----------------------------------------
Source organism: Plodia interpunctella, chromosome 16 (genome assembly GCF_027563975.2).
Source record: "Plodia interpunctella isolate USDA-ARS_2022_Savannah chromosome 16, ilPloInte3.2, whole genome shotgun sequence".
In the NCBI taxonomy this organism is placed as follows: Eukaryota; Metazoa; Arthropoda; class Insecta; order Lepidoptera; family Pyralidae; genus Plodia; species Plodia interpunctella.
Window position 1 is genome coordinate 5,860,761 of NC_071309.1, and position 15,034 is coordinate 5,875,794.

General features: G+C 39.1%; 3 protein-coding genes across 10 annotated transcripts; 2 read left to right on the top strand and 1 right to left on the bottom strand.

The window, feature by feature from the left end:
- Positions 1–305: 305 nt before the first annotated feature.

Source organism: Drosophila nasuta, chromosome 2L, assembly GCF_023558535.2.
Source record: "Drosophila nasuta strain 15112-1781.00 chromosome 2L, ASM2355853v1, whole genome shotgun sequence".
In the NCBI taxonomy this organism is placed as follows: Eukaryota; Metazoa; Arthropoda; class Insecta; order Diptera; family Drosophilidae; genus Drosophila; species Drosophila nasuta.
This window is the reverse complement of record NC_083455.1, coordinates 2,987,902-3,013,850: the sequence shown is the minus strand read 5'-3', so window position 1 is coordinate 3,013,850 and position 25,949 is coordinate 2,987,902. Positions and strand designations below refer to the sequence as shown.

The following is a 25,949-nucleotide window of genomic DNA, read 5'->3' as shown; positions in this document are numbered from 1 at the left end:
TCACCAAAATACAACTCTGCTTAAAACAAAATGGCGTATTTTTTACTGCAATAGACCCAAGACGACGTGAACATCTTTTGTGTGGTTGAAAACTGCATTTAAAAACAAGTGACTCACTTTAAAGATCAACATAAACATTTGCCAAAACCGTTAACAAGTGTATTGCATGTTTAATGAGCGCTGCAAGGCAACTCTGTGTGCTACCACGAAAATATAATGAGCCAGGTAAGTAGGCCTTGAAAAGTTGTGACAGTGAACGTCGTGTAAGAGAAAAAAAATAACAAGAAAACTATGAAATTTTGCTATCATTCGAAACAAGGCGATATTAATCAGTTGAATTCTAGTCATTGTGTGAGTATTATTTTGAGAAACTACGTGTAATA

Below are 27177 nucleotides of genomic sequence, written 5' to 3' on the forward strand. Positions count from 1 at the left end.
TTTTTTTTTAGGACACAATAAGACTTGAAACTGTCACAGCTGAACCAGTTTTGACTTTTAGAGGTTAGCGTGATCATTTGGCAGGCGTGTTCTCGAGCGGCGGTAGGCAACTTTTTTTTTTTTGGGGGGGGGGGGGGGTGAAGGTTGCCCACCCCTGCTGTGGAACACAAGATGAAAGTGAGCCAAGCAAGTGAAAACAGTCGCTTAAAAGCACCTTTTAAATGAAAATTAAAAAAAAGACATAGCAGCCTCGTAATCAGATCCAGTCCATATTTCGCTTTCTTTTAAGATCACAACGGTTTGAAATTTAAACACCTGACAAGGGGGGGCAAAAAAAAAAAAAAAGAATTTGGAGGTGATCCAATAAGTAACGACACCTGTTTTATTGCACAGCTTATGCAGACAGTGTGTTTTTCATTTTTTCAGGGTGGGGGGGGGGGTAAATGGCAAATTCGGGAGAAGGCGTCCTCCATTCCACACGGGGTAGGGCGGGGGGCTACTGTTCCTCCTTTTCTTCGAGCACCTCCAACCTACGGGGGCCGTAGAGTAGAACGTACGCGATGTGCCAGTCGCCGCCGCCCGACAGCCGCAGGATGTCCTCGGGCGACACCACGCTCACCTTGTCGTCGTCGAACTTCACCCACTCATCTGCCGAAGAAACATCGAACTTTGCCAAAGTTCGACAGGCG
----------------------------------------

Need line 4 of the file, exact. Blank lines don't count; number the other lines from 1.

Window position 1 is genome coordinate 5,860,761 of NC_071309.1, and position 15,034 is coordinate 5,875,794.